In 2016, OCPR supervisors received a unique training opportunity through OUCARES. The session was designed with several key points in mind:
Ensuring that all staff members understand the unique needs of patrons with cognitive, developmental, and physical disabilities
Developing awareness for the sensitivity needed to make individuals with disabilities feel comfortable and welcome
Equipping staff with information about the behaviors of individuals with cognitive and developmental disabilities so staff can compassionately and appropriately respond to their needs
Acknowledging the need to continue to evaluate and discuss physical and social opportunities for individuals with disabilities and their families.
“Oakland County Parks and Recreation is committed to providing people of all abilities with the recreational equipment, programs, and services they need to maintain an active and healthy lifestyle at its 13 parks,” says Executive Officer Dan Stencil. “To better serve patrons with developmental, cognitive, and physical disabilities, as well as their families and caregivers, OCPR makes training its staff members a priority.”
OUCARES leaders share a variety of information, beginning with a brief primer on the disease and how to interact with individuals with Autism Spectrum Disorder. The leaders discuss a variety of strategies that park staff members can take to help improve the quality of life of these individuals, focusing on steps to assist with self-determination, interpersonal skills, and emotional, physical, and material well-being, for example.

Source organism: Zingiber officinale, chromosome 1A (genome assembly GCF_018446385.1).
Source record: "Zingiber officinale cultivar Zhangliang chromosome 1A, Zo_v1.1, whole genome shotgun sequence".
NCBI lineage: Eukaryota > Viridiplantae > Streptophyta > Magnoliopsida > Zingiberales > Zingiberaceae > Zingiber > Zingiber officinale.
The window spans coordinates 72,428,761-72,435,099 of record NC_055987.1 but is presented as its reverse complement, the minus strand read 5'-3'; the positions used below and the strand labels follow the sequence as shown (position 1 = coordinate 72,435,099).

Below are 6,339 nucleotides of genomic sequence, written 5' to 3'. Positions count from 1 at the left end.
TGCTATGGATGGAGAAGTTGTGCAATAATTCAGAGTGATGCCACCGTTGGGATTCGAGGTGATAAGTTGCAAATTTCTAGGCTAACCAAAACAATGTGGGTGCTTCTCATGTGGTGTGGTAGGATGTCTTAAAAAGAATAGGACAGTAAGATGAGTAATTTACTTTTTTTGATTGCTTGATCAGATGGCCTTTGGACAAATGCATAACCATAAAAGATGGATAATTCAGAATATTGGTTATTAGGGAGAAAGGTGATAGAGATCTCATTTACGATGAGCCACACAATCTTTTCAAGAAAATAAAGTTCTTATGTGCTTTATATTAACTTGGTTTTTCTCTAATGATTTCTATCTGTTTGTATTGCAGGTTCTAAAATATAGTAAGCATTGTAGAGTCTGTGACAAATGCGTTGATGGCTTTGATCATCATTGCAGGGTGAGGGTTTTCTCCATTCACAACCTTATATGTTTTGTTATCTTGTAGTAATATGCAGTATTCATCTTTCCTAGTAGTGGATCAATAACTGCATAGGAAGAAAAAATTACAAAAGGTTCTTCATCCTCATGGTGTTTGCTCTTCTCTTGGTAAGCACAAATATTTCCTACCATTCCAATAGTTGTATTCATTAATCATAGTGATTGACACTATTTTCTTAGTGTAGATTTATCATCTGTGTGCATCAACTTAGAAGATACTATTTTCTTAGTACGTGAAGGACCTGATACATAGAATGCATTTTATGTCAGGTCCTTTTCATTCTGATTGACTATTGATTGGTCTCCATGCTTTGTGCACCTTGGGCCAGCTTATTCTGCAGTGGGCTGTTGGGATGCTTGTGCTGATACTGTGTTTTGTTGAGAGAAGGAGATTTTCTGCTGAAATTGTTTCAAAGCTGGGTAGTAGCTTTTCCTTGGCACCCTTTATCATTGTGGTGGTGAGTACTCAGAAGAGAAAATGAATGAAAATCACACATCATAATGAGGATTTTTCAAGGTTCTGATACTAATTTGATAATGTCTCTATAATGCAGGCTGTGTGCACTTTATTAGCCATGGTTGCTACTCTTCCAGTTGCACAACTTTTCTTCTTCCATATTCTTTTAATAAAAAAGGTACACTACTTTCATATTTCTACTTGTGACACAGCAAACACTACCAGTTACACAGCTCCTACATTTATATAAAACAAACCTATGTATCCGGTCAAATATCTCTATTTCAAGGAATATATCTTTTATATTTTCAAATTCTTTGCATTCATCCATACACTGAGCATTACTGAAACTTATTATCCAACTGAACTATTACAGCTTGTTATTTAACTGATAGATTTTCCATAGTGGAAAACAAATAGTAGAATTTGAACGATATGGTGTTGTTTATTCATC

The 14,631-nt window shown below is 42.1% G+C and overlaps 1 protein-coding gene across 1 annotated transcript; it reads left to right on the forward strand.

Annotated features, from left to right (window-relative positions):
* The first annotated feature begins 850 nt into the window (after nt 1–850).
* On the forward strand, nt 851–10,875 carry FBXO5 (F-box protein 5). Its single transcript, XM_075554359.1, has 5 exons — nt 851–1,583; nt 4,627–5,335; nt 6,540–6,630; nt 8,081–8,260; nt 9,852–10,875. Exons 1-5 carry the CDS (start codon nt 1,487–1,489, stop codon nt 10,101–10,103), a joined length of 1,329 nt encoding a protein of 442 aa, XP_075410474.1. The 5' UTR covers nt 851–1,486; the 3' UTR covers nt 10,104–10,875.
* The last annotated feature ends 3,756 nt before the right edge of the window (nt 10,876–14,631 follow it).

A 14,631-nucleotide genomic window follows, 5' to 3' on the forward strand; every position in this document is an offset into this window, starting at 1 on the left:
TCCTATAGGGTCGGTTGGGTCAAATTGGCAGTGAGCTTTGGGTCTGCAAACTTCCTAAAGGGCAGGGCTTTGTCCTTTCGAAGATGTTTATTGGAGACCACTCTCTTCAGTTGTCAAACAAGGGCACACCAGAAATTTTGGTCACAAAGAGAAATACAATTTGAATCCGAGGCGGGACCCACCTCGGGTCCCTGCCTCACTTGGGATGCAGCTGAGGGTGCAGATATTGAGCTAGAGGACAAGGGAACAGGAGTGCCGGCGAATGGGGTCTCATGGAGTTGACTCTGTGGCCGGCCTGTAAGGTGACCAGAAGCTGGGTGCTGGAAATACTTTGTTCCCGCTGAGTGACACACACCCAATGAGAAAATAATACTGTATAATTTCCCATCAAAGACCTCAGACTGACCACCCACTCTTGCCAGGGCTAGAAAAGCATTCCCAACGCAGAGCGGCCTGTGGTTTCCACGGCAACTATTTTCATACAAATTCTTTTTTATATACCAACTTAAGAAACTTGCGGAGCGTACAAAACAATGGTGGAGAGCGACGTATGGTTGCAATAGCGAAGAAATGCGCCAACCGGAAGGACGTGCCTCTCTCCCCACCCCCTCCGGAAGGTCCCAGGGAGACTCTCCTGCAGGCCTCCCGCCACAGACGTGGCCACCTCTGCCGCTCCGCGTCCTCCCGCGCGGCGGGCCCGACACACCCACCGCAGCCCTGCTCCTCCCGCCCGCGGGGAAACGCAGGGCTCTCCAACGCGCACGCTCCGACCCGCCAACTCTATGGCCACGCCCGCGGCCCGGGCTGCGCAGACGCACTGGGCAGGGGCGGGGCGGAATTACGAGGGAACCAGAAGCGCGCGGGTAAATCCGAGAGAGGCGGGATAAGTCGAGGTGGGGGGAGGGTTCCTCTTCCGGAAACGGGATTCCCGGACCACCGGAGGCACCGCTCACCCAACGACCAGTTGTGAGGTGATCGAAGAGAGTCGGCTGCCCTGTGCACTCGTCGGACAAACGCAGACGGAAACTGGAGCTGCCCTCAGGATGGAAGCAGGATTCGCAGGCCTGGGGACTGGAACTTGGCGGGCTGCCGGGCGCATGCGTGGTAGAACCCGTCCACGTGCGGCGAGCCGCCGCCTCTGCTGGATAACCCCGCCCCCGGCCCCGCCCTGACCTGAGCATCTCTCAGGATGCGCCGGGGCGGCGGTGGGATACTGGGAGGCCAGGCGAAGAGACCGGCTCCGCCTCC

Autism impacts the way the brain processes information and affects individuals in four major areas:
OCPR supervisors have learned to recognize common characteristics of the autism spectrum and how to communicate more effectively by:
Dividing information into simple steps
Keeping verbal statements short
Maintaining a low voice
Slowing down the delivery of information.
OCPR staff members also have discovered how children with autism may obsess or become fixated over topics or engage in self-stimulating behaviors like rocking, jumping, rubbing hands, or chewing items. Having this information can help staff members better interact with patrons and react when situations arise on-site.
Supervisors also shared these strategies with parks helpers at the OUCARES Autism Camp.
By reinforcing the need for sensitivity and understanding during interactions with park patrons, leaders have encouraged OCPR staff members to continually develop strategies for making the parks system more inclusive, accessible, and enjoyable for all.
“The training for OCPR staff members was a one-time opportunity, but the lessons park supervisors took away from the training session has been repeatedly shared throughout the year with seasonal staff,” Stencil says. “The goal is to provide excellent customer service throughout the parks system.”
By purposefully engaging with individuals with autism, visitors can be more relaxed, as staff members give them more time to process information, use modeling and visuals to help them understand directions, and respect their space if they prefer not to be touched as they are guided through activities.
While the supervisor training session with OUCARES focuses specifically on interacting with individuals with Autism Spectrum Disorder, its general message ultimately supports the entire community as staff members are reminded of the need for sensitivity and understanding during interactions with all park patrons on a daily basis.
Jane Peterson is Technical Assistant, Communication & Marketing for Oakland County Parks and Recreation in Michigan. Reach her at email@example.com.